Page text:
OPINION1 May 2010

Chirpy chirpy tweet tweet

Opinion

Cliché has it that music hall performers who outstayed their welcome would get yanked off the stage with a shepherd’s crook. Research 2010 presenters who overran faced a somewhat less violent, though no less public, humiliation.

Cliché has it that music hall performers who outstayed their welcome would get yanked off the stage with a shepherd’s crook. Research 2010 presenters who overran faced a somewhat less violent, though no less public, humiliation.

This year’s conference will be remembered as being the one where Twitter made its mark as a widely used tool for the gathered delegates, critics, thinkers and timekeepers. Throughout the two-day event there was a constant tweet stream of sharing, commentary and opinion. Tweets showered bouquets on the worthy and brickbats on the worthless. And the deepest circle of Twitter hell was reserved for those that overran their alloted time.

Watching the #res10 feed update (archived here) in real time was like watching a focus group in full flow, with all its attendant strengths and weaknesses. The postings were insightful and wrongheaded, democratic and dominated by a few voices, full of common sense and completely mad. Welcome to the wonderful world of social media and instant reaction. This was scary stuff for those who ventured onto the platform as chairs, presenters or interviewees. Useful stuff, by all accounts, for those that could not attend the event.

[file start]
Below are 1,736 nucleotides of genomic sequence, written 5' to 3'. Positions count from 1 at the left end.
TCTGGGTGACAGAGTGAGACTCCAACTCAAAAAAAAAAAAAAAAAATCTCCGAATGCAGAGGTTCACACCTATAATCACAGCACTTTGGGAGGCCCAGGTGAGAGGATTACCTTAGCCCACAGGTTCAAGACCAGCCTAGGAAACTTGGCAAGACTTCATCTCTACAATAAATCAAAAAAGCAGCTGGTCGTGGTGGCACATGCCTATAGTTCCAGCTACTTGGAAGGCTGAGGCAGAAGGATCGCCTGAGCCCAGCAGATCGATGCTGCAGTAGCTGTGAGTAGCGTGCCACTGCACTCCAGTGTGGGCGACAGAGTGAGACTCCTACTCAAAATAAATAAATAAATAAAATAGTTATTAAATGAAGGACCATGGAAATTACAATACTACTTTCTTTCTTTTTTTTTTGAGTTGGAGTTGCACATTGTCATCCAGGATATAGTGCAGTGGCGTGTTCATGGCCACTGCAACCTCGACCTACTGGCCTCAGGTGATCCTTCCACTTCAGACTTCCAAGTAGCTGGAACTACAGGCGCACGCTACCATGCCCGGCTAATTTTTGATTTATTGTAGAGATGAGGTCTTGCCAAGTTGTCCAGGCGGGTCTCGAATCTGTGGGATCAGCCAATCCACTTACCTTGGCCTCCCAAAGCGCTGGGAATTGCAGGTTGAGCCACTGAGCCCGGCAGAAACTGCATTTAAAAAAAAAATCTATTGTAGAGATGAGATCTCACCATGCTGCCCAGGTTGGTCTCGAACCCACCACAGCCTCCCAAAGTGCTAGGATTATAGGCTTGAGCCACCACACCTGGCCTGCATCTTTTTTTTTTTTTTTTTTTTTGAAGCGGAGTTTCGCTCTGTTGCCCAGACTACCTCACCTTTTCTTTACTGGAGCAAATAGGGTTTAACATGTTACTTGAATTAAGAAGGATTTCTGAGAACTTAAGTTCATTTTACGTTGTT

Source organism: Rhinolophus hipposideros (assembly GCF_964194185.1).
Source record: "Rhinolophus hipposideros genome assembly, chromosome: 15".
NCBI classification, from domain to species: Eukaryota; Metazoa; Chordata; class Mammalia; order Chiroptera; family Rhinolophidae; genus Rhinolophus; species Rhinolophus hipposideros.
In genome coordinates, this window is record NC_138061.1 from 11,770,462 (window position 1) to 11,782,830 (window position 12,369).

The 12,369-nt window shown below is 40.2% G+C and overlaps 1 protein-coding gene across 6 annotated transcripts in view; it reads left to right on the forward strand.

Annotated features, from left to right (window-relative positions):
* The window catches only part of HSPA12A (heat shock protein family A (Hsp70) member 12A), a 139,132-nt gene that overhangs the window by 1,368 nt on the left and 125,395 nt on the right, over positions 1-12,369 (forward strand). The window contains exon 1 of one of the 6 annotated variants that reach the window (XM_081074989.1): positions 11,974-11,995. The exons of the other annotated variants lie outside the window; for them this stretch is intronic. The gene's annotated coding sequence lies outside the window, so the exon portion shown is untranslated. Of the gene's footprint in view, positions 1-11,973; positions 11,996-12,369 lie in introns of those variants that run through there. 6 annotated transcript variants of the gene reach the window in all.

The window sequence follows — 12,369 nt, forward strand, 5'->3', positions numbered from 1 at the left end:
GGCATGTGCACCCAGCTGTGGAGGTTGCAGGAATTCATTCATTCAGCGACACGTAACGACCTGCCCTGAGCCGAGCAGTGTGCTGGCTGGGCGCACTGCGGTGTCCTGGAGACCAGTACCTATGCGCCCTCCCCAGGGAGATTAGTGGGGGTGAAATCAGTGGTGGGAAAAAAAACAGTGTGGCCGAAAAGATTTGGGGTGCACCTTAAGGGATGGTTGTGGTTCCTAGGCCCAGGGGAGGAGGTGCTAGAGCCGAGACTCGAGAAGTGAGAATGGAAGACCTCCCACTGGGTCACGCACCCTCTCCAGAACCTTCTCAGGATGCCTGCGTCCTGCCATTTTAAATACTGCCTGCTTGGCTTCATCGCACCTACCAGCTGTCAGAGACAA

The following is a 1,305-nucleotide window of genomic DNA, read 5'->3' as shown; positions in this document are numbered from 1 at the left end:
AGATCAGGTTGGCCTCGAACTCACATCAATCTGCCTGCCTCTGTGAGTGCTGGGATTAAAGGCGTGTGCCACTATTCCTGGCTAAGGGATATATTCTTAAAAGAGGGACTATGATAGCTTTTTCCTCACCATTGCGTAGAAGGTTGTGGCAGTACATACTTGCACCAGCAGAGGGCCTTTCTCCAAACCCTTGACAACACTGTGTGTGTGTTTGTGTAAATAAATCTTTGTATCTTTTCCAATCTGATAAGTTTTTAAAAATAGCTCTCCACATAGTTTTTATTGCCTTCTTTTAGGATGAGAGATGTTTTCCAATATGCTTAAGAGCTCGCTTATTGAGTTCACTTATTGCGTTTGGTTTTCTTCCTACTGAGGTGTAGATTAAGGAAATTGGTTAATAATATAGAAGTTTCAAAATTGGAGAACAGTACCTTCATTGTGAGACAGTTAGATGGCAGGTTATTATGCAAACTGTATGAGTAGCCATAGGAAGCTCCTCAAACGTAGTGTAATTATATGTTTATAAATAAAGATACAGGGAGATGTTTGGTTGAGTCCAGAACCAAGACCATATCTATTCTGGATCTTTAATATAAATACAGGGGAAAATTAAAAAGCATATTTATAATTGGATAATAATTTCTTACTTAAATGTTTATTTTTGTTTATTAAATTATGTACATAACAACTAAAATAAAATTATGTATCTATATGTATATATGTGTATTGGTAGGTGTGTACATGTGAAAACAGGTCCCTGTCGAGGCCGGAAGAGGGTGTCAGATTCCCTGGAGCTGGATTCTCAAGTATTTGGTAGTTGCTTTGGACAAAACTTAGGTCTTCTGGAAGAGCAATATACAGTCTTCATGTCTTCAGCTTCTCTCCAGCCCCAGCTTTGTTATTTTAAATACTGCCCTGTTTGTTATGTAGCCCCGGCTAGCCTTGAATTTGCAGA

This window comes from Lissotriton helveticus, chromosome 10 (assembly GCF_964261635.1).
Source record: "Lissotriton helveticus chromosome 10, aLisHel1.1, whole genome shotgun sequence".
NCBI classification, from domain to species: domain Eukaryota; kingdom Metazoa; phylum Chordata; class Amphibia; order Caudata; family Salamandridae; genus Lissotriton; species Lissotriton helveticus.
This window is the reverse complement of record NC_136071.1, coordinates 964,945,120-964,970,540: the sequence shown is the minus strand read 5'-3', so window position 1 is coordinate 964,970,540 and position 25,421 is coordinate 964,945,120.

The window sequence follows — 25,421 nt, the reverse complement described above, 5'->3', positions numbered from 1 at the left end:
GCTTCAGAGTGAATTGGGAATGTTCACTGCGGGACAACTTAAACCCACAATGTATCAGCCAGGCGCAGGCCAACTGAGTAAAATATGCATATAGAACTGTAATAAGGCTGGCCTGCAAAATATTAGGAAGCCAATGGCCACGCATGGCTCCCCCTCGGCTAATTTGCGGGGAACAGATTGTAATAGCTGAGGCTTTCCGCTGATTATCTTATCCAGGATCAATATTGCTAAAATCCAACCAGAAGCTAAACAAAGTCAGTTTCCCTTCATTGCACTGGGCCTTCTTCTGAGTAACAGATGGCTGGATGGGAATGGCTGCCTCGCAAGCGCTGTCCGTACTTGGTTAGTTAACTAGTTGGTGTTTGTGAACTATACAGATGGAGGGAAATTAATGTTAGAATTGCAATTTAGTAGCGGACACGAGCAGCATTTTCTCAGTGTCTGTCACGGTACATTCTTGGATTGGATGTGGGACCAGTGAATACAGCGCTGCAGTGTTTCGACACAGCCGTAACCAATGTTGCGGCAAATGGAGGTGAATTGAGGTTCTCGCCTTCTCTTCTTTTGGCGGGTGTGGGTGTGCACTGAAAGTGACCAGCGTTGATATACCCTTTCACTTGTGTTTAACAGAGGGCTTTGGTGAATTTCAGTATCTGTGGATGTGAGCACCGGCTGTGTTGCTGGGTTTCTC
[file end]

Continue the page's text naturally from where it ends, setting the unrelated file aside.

There’s little doubt that the tweeting action at conference spurred debate, shared thinking and did much to aid networking. It was fascinating to watch it in action – there were a few examples of delegates who left one room in order to hear a speaker in the other on the strength of the other room’s tweets.

As an instantaneous tracker of opinion and comment Twitter is a pretty useful measure. And looking back at the Research 2010 stream after a month or so, it’s surprising how clearly one can identify broad themes and dominant sentiment from what, at the time, looked like random and ragged postings. If you were at conference does the feed reflect your experience?

By scouring through the Research 2010 twitter feed did I truly get an honest representation of delegate opinion? Probably not. Opinion gathered from social media offers a valuable narrative of verbatims that are unedited and unmoderated. As in any other research focus group, you have to weight, and in some cases filter out, the self-appointed gurus, the self-publicists and those dominant of voice. As any quallie will tell you that’s not always easy at the best of times.

The usual dangers lie in taking these social media insights at face value, but traditionalists take note – you can’t knock the immediacy and vibrancy of the ‘data’.

@RESEARCH LIVE

0 Comments